While the Apple engineers and designers have modified these details in FaceTime’s UI for the better, the application still presents numerous interaction “surprises” and feels decidedly un-Mac-like.

The use of iOS widgets — e.g., for removing list entries or for navigating hierarchical lists — in FaceTime seems forced. They make for less-than-optimal interactions when compared to their native OS X counterparts. The most confusing aspect of FaceTime for the Mac is it’s not-so-obvious integration with Address Book, though.

To initiate a FaceTime call on an iPhone, you start out by opening a person’s entry in the Contacts app. Then you press the FaceTime button, which is located in the same place as the person’s postal address, email addresses, phone numbers, etc.


In other words, in iOS, FaceTime does not stand alone, but is just one of many means to reach a person via the central contacts directory.

I wish the designers had used the same approach for FaceTime for Mac: place the FaceTime button on the contact’s “cards” in Address Book; limit the FaceTime application to the video window; and link the latter to the former via a “Open Caller’s Card in Address Book” menu command or some such.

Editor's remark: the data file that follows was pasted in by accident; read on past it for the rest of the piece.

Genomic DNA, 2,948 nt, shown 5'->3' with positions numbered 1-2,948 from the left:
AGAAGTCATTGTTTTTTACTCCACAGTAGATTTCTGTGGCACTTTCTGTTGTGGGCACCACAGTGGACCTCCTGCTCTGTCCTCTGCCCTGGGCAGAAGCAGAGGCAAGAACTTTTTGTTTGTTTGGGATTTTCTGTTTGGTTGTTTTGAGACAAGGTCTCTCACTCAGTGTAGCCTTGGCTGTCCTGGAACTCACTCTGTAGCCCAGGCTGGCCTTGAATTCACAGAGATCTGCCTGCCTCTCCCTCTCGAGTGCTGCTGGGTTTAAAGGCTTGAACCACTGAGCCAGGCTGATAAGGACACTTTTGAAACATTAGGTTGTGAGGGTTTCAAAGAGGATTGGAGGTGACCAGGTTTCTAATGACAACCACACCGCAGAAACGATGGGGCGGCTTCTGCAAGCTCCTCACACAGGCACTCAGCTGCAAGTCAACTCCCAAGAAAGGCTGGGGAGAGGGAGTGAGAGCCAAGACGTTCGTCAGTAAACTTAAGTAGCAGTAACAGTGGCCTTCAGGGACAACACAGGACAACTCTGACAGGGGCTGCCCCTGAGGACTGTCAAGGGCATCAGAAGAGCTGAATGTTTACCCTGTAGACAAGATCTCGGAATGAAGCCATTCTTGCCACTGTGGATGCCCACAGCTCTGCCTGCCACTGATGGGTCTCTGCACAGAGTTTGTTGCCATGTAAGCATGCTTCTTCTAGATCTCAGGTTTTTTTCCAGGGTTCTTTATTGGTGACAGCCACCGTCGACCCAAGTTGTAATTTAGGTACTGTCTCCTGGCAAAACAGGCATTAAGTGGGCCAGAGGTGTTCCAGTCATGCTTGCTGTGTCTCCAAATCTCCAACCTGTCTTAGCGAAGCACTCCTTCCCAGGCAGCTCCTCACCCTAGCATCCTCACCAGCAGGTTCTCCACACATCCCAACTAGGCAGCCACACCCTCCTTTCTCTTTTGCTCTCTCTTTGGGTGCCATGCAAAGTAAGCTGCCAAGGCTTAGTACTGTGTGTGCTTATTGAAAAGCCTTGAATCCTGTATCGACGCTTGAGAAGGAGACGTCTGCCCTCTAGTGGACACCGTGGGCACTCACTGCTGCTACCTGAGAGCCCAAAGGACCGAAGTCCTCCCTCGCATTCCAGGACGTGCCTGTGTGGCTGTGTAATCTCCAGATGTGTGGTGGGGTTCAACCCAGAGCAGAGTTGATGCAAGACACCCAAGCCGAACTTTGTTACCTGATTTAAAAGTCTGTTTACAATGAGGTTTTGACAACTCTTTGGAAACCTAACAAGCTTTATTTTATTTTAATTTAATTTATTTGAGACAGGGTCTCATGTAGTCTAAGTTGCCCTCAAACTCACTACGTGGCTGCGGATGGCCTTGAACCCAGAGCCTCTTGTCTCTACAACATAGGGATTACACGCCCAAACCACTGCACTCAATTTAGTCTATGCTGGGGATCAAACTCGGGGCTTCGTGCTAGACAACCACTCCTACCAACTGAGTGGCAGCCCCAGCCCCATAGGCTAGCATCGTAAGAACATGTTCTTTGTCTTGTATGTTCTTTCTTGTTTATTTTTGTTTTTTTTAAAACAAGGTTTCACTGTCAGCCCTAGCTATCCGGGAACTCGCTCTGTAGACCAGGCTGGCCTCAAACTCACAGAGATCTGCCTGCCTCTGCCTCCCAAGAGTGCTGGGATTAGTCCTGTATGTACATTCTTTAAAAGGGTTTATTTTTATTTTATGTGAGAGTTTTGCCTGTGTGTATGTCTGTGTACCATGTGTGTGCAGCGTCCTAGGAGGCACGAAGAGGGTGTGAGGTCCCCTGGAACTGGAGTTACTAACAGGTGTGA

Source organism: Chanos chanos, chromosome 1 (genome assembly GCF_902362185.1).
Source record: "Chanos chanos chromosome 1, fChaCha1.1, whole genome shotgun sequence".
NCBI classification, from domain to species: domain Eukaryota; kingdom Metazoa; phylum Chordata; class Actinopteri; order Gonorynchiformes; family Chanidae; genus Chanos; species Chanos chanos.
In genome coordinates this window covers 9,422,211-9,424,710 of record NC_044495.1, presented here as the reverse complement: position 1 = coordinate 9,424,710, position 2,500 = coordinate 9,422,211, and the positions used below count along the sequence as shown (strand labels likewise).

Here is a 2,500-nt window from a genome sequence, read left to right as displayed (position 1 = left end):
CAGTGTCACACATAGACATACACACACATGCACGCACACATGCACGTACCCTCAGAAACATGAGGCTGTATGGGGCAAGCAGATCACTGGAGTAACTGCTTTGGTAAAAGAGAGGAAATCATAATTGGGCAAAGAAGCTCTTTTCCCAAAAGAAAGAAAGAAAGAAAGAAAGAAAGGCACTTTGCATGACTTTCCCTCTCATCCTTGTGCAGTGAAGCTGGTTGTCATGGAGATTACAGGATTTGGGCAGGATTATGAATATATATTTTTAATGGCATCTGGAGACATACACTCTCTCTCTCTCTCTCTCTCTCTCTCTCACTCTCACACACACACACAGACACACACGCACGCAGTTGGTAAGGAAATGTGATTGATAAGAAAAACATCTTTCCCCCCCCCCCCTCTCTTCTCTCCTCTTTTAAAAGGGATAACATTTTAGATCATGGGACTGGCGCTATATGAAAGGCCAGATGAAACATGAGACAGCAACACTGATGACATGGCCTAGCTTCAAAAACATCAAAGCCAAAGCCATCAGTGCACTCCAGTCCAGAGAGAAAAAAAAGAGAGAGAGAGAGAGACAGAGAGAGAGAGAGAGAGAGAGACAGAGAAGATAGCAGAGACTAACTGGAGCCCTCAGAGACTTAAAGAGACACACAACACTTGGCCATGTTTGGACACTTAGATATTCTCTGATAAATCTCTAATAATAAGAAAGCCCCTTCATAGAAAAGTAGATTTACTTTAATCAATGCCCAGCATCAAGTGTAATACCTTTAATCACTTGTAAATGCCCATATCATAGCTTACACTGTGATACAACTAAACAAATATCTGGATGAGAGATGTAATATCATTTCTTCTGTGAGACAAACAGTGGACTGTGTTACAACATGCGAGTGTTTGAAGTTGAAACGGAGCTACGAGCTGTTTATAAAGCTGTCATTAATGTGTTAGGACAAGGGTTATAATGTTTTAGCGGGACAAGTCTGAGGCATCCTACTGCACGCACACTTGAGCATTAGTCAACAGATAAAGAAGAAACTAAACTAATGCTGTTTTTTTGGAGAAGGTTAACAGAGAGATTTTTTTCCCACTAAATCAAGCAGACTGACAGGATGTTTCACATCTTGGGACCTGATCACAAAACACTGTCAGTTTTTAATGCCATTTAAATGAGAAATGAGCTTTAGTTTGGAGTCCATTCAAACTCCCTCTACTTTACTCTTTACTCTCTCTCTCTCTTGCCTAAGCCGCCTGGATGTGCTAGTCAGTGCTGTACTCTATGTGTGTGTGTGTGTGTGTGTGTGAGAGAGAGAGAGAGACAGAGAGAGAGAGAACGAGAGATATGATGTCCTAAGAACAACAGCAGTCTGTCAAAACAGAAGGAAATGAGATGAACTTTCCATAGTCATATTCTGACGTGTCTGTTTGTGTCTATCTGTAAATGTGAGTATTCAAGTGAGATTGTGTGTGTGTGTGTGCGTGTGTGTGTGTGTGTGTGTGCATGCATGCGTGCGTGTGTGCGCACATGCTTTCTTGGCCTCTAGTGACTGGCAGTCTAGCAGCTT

That would likely have eliminated the evident confusion that some people have over how the Contacts list in FaceTime relates to Address Book’s.

FaceTime’s fundamental flaw

In its current implementation, Apple’s video chat service has a fundamental flaw that goes deeper than user interface details: In FaceTime, you don’t call a person; you call a person’s device.

FaceTime does not display a contact’s availability on the service, nor does it indicate if a specific device — a computer or phone represented by an email address or phone number, respectively — is even capable of accepting FaceTime calls.


Just imagine what the FaceTime experience across platforms could be like if the system would track which of a person’s email addresses and phone numbers can technically accept a FaceTime call, and on which of these devices that person is currently logged in.

Instead of having to try out several communication channels, you’d just click a single button to initiate a call to a person, and FaceTime would take care of getting you in touch with the desired person.

  1. Some of the searches do refer to the mundane task of resizing the application’s main window. It’s what happens when designers think they can get away with throwing out the resize handle graphics in the lower right corner of a window.